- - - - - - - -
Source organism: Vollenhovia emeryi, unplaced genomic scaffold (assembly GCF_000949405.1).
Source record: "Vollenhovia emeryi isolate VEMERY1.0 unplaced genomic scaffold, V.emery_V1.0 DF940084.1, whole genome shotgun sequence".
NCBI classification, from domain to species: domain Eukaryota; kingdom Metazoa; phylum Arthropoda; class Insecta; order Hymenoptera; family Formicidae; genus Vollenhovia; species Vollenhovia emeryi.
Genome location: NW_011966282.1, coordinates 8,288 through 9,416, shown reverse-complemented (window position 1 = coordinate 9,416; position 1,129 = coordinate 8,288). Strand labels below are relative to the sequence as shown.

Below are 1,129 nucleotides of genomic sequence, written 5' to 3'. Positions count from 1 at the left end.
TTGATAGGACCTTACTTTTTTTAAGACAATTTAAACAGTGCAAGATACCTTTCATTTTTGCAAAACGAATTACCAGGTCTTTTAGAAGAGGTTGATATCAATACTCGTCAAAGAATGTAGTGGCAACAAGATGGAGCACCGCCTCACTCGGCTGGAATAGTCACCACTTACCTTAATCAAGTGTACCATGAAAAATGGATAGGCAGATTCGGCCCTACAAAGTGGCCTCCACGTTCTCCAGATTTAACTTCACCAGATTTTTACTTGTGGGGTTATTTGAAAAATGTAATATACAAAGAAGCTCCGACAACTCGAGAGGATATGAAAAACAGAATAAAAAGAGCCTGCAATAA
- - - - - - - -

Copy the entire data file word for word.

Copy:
Source organism: Vollenhovia emeryi, unplaced genomic scaffold (assembly GCF_000949405.1).
Source record: "Vollenhovia emeryi isolate VEMERY1.0 unplaced genomic scaffold, V.emery_V1.0 DF940084.1, whole genome shotgun sequence".
NCBI classification, from domain to species: domain Eukaryota; kingdom Metazoa; phylum Arthropoda; class Insecta; order Hymenoptera; family Formicidae; genus Vollenhovia; species Vollenhovia emeryi.
Genome location: NW_011966282.1, coordinates 8,288 through 9,416, shown reverse-complemented (window position 1 = coordinate 9,416; position 1,129 = coordinate 8,288). Strand labels below are relative to the sequence as shown.

Below are 1,129 nucleotides of genomic sequence, written 5' to 3'. Positions count from 1 at the left end.
TTGATAGGACCTTACTTTTTTTAAGACAATTTAAACAGTGCAAGATACCTTTCATTTTTGCAAAACGAATTACCAGGTCTTTTAGAAGAGGTTGATATCAATACTCGTCAAAGAATGTAGTGGCAACAAGATGGAGCACCGCCTCACTCGGCTGGAATAGTCACCACTTACCTTAATCAAGTGTACCATGAAAAATGGATAGGCAGATTCGGCCCTACAAAGTGGCCTCCACGTTCTCCAGATTTAACTTCACCAGATTTTTACTTGTGGGGTTATTTGAAAAATGTAATATACAAAGAAGCTCCGACAACTCGAGAGGATATGAAAAACAGAATAAAAAGAGCCTGCAATAA